Photo: Wikimedia Commons
Hungary is burning 200 billion worth of Hungarian forints (around $913 million) to help the needy.This may sound counterproductive given recent events, but it’s actually the government’s resourceful way of keeping citizens warm in the deadly cold snap that has gripped Europe, AFP reports.
The country’s central bank is turning old, unusable monetary notes into briquettes (blocks of flammable matter) to help heat humanitarian organisations.
Since the briquettes have a high calorific value, “one only needs to add a few bits of wood and the rooms are really warm,” Krisztina Haraszti, the head of a centre for autistic children in the town of Miskolc, told AFP.
“It’s a very useful charitable act, a vital aid for our foundation because we can save part of our heating costs,” Haraszti added. The centre saves between 50,000 and 60,000 forints ($238 – $265) a month.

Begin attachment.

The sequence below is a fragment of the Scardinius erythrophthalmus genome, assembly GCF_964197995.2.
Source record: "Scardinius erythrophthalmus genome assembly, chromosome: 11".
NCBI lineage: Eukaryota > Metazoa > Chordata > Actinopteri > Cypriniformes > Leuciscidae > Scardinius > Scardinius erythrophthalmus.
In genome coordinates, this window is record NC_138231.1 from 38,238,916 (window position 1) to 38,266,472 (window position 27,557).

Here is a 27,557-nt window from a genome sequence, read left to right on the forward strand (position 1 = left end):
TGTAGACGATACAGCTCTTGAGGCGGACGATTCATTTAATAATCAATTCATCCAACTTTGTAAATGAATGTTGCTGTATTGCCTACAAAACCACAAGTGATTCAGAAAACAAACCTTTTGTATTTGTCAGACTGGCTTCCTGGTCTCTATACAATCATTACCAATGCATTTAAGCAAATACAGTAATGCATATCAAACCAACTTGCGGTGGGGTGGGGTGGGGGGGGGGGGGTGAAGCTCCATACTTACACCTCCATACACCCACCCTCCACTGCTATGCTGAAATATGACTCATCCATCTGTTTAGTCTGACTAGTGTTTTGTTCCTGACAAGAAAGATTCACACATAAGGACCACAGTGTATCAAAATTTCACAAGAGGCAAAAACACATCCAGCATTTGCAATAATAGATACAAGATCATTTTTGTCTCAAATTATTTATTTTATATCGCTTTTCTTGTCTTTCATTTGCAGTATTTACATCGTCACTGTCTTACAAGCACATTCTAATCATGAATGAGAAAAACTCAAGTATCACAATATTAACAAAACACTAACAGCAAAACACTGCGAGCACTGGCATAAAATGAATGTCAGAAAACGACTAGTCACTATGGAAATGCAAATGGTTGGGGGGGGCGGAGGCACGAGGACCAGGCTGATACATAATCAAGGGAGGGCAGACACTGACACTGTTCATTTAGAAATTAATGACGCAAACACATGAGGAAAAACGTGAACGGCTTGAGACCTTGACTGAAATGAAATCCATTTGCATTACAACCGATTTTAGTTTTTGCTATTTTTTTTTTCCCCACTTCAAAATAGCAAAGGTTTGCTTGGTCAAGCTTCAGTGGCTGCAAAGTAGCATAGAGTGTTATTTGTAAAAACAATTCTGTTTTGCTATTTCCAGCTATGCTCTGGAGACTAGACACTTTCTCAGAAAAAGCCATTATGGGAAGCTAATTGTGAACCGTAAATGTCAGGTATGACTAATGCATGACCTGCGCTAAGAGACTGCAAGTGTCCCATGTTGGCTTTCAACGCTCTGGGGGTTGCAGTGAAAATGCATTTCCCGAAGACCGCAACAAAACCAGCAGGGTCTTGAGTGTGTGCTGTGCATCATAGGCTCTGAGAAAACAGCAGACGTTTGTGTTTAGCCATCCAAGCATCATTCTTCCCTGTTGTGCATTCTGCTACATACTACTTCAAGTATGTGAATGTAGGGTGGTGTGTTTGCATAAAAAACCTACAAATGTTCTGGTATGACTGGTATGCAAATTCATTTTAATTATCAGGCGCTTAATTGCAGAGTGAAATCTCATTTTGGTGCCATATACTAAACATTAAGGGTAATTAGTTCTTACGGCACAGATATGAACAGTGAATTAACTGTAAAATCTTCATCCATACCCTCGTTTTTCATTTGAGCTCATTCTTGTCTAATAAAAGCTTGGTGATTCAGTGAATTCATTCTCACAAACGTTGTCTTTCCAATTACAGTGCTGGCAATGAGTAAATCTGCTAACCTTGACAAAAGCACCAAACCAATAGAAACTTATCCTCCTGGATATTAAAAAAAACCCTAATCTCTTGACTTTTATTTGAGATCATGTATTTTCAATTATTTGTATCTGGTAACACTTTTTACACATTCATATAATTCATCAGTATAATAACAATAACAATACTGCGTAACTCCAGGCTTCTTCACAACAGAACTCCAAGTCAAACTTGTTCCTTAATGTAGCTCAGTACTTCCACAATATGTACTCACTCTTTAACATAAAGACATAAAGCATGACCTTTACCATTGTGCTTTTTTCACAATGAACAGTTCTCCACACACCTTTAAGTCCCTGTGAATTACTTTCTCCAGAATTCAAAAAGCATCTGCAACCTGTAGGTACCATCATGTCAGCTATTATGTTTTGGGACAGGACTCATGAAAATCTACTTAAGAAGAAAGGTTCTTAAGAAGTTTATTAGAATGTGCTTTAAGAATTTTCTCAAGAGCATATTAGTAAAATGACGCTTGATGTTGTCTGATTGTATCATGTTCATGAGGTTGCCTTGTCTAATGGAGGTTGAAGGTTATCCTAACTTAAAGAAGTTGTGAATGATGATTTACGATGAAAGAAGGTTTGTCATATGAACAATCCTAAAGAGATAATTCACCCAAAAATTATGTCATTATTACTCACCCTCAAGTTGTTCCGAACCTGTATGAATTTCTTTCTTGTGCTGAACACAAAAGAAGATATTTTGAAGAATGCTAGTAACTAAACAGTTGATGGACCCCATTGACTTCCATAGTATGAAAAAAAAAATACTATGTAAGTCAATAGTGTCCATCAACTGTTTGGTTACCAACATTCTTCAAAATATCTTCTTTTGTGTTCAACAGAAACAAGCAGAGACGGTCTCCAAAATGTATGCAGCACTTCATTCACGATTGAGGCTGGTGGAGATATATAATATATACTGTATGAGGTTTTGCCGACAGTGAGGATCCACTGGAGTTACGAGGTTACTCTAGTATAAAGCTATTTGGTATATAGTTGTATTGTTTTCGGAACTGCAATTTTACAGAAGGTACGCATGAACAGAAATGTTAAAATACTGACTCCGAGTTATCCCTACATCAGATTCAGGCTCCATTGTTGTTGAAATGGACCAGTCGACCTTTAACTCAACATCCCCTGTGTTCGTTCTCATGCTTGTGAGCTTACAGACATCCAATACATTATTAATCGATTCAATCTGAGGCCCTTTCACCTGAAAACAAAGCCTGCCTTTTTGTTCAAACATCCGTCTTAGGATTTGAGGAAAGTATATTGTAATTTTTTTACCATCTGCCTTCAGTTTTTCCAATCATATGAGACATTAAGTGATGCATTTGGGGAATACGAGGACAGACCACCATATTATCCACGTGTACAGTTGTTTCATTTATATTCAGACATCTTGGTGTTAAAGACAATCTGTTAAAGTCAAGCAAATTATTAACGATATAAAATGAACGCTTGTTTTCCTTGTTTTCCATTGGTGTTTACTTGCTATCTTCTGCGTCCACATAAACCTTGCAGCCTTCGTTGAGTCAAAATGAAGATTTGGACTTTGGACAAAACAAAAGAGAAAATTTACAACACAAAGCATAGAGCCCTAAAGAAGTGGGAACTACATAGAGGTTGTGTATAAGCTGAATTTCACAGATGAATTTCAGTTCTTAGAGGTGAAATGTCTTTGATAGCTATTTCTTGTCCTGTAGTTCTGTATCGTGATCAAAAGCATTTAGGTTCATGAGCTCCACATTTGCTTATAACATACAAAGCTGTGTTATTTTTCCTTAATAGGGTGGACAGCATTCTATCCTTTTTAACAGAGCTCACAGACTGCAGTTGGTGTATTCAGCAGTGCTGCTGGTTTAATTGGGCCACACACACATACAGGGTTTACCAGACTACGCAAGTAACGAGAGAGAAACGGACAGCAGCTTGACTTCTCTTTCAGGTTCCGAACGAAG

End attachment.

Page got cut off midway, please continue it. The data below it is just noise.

It takes about five million forints ($22,600) to make a single one-kilogram briquette. Ferenczi says “corporate social responsibility” is important for the bank, which destroys 40 to 50 tons of currency every year.
The process is carried out under tight security. People working here have to wear pocketless clothes.
The bank has been converting unusable notes into briquettes since the last four years. Initially, the notes were simply burnt, before the centre began compressing them into briquettes for better heating efficiency. organisations now bid to be given the contract to make the briquettes. The only criterion they must fulfil? They must have no public debt.
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